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I Fail to Bring Back Lunch

Nov 6, 2021 | Dreams from the Pandemic

There’s this decent looking pizza place across the street. I ask my son if he’d like some pizza. Do you want anything for lunch?

Get me the Nero Pizza One, he says.

I say okay and head across the street to the restaurant. I think about how my son adapts so quickly to modern technology, and about how half the things out there, I no longer understand. It all changes too quickly.

This is a restaurant neither of us have been to, and yet he already knows the menu. He knows there’s some kind of technological advance where you order foods with the name of Roman emperors followed by a number, and I have no idea what this means. But, I plan on ordering him the Nero Pizza One just as he asked–that is if I can get to the front of the line. I’ll figure out what I want when I’m there. Maybe an Augustus Ziti Six. I have no clue, but they always have those pictures on top of the menu.

When I enter the new restaurant, the customers seems to come from different directions and there’s no clear line. That’s the first clue that things aren’t going to end well.

You promise your son lunch, and the next thing you know, you may not see him again for weeks. There are so many ways to disappoint our children. It must be tough for them to see an ailing father losing his memory, becoming so much less vigorous as the days go on.

Your father goes across the street to get you lunch and might not return.

I try to merge, to squeeze through, meandering as close as I can to the front, but people keep getting angry at me. I seem to always be coming from the wrong direction.

No, you can go first, I say to them trying to avoid confrontation with the irate customers, angry because I don’t understand the menu. I don’t have command of my emperors.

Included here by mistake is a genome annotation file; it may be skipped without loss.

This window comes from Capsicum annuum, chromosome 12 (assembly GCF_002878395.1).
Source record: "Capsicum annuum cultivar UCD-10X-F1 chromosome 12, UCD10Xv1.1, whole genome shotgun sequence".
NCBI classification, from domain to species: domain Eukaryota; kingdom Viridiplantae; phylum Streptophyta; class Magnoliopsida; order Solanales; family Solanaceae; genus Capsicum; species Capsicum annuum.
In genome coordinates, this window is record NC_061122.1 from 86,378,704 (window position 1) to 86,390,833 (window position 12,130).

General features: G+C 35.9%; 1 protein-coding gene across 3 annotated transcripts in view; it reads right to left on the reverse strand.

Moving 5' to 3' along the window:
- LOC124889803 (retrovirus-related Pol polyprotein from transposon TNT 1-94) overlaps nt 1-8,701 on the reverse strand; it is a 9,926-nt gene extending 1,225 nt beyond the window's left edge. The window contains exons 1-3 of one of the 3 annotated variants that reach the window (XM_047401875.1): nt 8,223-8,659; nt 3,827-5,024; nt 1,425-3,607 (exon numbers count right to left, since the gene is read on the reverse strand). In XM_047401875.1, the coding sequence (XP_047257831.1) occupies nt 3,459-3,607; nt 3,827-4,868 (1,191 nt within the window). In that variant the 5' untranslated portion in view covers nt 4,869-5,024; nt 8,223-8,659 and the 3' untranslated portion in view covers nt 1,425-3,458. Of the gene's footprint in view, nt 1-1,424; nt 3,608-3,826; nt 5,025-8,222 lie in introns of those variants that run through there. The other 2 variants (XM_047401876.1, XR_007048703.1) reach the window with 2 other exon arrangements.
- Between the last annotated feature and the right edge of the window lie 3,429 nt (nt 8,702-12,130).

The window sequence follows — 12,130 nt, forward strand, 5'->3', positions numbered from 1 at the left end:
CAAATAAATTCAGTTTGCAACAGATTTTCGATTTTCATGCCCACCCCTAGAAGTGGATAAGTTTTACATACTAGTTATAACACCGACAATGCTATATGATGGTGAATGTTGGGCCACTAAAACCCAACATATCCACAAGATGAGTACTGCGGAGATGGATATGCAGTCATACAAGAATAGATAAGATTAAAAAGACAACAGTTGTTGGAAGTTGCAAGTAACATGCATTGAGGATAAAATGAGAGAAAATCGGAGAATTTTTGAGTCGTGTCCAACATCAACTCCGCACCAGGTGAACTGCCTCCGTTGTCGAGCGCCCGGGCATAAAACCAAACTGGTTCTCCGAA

Regardless, I can’t read the menu anyway, because it’s bright and high and full of glare and it just doesn’t make sense. It might as well be written in Latin,

I head to the back of the line to start over and once I’m close to the front again, they continue yell at me.

Get back on line, they say.

I’ve been on line twice already, I say.

No, they say. No, you have not.

Somehow, I find it’s easier to just get in the car and head to another restaurant, kind of a sister satellite of this one, for the more feeble minded individuals–the kind of lower tech version on the other side of town. I hope my son will wait. I rationalize he’s busy doing his work and by the time I get there hopefully he hasn’t eaten.

But soon I’ve lost all track of time.

That’s another one of those things that goes—the part of your brain necessary to keep aware of what amount of time is sensible. Perhaps this explains why we stop wearing watches or no longer look at the clocks on our phones.

I’m not sure if others do any of this.

Perhaps I’m the only one.

Images: c/o Museum of Contemporary Art, Los Angeles


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© Richie Smith 

© Richie Smith